Calling Code Red, Dutch Official Says Country Faces Climate Change Extremes

Dutch climate experts warned Monday of more severe weather, rising sea levels and extreme rainfall, even as the stricken country is still recovering from past storms, the Associated Press said.

"The climate crisis is here. It's code red, and it is up to us all to act.... Adapting to extreme weather and anticipating sea level rises must be a top priority for a new government," said Rogier van der Sande, chairman of the Dutch Union of Water Boards.

The Royal Netherlands Meteorological Institute, known by its Dutch acronym KNMI, reported that greenhouse gas emissions and Antarctic ice cap melting will also contribute to the climate crisis in the Netherlands. It predicted that the coastline's sea level could rise by nearly 4 feet by 2100 if gas emissions are not reduced. The institute also warned that the sea level could rise an additional 1 meter by 2100 if the Antarctic ice cap melting accelerates.

The warnings accompanied forecasts of dangerous rainfall and extreme floods and droughts across the area, the AP said. These predicted crises would come after a harsh summer of widespread flooding and dozens of deaths across Germany and Belgium.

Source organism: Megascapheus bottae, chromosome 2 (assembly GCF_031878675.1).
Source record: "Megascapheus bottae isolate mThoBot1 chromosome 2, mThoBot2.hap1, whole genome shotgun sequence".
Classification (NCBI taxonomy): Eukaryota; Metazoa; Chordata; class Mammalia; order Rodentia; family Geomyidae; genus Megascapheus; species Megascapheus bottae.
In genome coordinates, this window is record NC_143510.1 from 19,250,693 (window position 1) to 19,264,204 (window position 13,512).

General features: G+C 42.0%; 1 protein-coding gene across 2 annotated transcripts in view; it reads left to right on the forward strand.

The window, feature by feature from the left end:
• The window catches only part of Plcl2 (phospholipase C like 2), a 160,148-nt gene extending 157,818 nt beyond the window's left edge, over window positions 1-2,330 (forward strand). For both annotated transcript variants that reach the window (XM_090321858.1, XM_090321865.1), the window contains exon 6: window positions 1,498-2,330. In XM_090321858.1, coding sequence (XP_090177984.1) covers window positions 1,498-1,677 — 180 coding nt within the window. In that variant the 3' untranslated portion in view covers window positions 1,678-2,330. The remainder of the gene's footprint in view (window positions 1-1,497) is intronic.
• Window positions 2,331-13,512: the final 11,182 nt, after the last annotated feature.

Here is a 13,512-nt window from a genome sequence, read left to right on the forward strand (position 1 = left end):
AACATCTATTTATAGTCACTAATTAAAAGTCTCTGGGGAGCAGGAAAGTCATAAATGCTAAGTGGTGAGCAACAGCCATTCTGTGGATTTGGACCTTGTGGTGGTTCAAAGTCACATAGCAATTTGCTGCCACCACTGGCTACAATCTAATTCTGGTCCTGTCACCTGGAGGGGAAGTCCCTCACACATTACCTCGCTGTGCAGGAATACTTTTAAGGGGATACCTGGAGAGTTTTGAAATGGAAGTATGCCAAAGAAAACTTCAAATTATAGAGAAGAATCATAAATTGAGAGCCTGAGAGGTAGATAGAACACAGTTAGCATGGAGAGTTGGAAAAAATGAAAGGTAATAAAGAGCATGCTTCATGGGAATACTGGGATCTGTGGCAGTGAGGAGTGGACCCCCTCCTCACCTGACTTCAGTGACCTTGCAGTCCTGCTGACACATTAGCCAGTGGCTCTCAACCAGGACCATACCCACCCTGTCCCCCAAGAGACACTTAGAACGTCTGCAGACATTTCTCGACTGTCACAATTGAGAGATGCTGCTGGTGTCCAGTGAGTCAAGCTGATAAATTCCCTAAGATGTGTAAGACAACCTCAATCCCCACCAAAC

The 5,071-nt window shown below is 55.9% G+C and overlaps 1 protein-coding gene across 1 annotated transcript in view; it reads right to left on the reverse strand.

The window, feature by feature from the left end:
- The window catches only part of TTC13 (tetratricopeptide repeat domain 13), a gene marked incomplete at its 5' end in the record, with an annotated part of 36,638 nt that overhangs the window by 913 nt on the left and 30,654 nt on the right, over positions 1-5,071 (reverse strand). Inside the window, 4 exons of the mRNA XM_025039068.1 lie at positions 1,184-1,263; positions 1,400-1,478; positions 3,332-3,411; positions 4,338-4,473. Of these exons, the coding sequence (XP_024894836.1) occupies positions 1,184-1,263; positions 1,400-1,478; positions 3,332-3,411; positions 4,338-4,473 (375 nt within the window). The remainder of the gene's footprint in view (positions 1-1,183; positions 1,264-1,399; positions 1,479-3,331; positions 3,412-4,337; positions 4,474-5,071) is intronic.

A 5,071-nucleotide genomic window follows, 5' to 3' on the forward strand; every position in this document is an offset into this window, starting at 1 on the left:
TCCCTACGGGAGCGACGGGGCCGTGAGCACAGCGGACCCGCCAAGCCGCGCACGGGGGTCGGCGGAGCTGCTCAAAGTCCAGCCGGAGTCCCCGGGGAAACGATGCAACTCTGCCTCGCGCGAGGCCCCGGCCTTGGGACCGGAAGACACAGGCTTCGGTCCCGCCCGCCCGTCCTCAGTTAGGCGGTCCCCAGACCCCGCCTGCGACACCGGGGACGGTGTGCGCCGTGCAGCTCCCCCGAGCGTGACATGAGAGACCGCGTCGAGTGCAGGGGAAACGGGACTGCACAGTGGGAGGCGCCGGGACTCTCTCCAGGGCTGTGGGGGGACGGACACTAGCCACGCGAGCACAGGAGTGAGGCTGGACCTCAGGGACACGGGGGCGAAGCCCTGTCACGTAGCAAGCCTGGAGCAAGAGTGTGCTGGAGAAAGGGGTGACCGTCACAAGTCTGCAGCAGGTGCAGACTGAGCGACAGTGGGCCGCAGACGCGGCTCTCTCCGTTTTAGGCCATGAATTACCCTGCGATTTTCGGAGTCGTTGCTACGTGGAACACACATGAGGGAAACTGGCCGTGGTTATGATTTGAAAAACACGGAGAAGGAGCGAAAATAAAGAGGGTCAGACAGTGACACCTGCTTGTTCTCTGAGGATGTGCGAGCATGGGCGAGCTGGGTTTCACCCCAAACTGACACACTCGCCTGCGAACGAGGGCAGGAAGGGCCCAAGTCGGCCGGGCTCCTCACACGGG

Steven Weyenberg, the Dutch state secretary for infrastructure and water, said the warnings may be grim but need to be heard. "It might not be cheerful reading, but it is necessary reading. Talking about climate change as something we do for our children underestimates the urgency," he said.

For more reporting from the Associated Press, see below.

Netherlands faces more harsh storms
Dutch climate experts warned Monday of continuing severe weather, rising sea levels and extreme rainfall. Above, Wiel de Bie, 75, stands outside his flooded home in the town of Brommelen, Netherlands, on July 17. Bram Janssen/Associated Press

The KNMI issued the stark warning in a new update based on its own research and a report issued in August by the United Nations' Intergovernmental Panel on Climate Change.

The Dutch report was presented less than a week before the U.N.'s annual climate conference opens in Glasgow, Scotland. The October 31-November 12 event, known as COP26, is seen by many as an important and even crucial opportunity for concrete government commitments to reduce greenhouse gas emissions.

The low-lying Netherlands is protected by thousands of kilometers of dikes along its rivers and its North Sea coast, and it has a national Delta Fund that invests hundreds of millions each year in improvements and maintenance.

Four parties are currently negotiating to form the next Dutch ruling coalition, with climate measures one of the topics they are discussing.

Weyenberg said it is clear more has to be done.